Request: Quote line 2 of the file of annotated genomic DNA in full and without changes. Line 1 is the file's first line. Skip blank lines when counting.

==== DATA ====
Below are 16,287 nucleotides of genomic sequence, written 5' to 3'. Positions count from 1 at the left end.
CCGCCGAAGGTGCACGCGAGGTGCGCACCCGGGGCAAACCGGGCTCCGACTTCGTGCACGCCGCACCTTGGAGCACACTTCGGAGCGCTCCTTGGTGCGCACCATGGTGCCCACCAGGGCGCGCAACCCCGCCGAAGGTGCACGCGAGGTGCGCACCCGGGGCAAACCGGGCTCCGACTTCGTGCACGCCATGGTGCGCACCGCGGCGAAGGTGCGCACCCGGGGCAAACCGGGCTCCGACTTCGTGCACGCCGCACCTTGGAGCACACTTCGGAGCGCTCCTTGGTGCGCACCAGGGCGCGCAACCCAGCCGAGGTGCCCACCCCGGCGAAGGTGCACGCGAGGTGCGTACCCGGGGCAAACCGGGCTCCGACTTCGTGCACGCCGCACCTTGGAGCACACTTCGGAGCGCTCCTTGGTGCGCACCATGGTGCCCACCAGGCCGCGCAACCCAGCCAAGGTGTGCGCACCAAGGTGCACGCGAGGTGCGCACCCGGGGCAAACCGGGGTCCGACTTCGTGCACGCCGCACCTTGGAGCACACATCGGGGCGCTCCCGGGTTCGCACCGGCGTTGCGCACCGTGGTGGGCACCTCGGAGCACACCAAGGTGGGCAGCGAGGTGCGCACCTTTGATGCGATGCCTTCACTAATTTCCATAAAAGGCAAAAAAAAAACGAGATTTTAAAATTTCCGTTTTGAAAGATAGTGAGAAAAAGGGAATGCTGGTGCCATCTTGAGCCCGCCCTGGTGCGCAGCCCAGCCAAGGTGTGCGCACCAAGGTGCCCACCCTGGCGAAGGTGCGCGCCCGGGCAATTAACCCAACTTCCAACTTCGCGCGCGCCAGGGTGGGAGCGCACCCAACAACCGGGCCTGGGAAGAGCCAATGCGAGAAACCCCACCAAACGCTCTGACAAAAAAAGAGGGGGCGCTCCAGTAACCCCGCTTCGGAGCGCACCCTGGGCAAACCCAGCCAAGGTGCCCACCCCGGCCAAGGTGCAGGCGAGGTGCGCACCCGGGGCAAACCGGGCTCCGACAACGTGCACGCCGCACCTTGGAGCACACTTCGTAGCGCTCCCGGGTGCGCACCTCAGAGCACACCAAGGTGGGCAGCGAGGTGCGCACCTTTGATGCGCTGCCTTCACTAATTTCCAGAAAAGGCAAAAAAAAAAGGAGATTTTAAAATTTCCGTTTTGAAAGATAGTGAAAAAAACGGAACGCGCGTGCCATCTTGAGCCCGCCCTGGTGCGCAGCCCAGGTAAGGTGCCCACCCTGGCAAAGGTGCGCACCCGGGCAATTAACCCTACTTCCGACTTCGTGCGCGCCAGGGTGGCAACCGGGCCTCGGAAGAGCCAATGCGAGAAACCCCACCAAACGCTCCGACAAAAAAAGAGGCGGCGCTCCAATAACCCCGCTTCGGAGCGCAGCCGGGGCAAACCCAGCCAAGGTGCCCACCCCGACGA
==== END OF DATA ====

CCGCCGAAGGTGCACGCGAGGTGCGCACCCGGGGCAAACCGGGCTCCGACTTCGTGCACGCCGCACCTTGGAGCACACTTCGGAGCGCTCCTTGGTGCGCACCATGGTGCCCACCAGGGCGCGCAACCCCGCCGAAGGTGCACGCGAGGTGCGCACCCGGGGCAAACCGGGCTCCGACTTCGTGCACGCCATGGTGCGCACCGCGGCGAAGGTGCGCACCCGGGGCAAACCGGGCTCCGACTTCGTGCACGCCGCACCTTGGAGCACACTTCGGAGCGCTCCTTGGTGCGCACCAGGGCGCGCAACCCAGCCGAGGTGCCCACCCCGGCGAAGGTGCACGCGAGGTGCGTACCCGGGGCAAACCGGGCTCCGACTTCGTGCACGCCGCACCTTGGAGCACACTTCGGAGCGCTCCTTGGTGCGCACCATGGTGCCCACCAGGCCGCGCAACCCAGCCAAGGTGTGCGCACCAAGGTGCACGCGAGGTGCGCACCCGGGGCAAACCGGGGTCCGACTTCGTGCACGCCGCACCTTGGAGCACACATCGGGGCGCTCCCGGGTTCGCACCGGCGTTGCGCACCGTGGTGGGCACCTCGGAGCACACCAAGGTGGGCAGCGAGGTGCGCACCTTTGATGCGATGCCTTCACTAATTTCCATAAAAGGCAAAAAAAAAACGAGATTTTAAAATTTCCGTTTTGAAAGATAGTGAGAAAAAGGGAATGCTGGTGCCATCTTGAGCCCGCCCTGGTGCGCAGCCCAGCCAAGGTGTGCGCACCAAGGTGCCCACCCTGGCGAAGGTGCGCGCCCGGGCAATTAACCCAACTTCCAACTTCGCGCGCGCCAGGGTGGGAGCGCACCCAACAACCGGGCCTGGGAAGAGCCAATGCGAGAAACCCCACCAAACGCTCTGACAAAAAAAGAGGGGGCGCTCCAGTAACCCCGCTTCGGAGCGCACCCTGGGCAAACCCAGCCAAGGTGCCCACCCCGGCCAAGGTGCAGGCGAGGTGCGCACCCGGGGCAAACCGGGCTCCGACAACGTGCACGCCGCACCTTGGAGCACACTTCGTAGCGCTCCCGGGTGCGCACCTCAGAGCACACCAAGGTGGGCAGCGAGGTGCGCACCTTTGATGCGCTGCCTTCACTAATTTCCAGAAAAGGCAAAAAAAAAAGGAGATTTTAAAATTTCCGTTTTGAAAGATAGTGAAAAAAACGGAACGCGCGTGCCATCTTGAGCCCGCCCTGGTGCGCAGCCCAGGTAAGGTGCCCACCCTGGCAAAGGTGCGCACCCGGGCAATTAACCCTACTTCCGACTTCGTGCGCGCCAGGGTGGCAACCGGGCCTCGGAAGAGCCAATGCGAGAAACCCCACCAAACGCTCCGACAAAAAAAGAGGCGGCGCTCCAATAACCCCGCTTCGGAGCGCAGCCGGGGCAAACCCAGCCAAGGTGCCCACCCCGACGA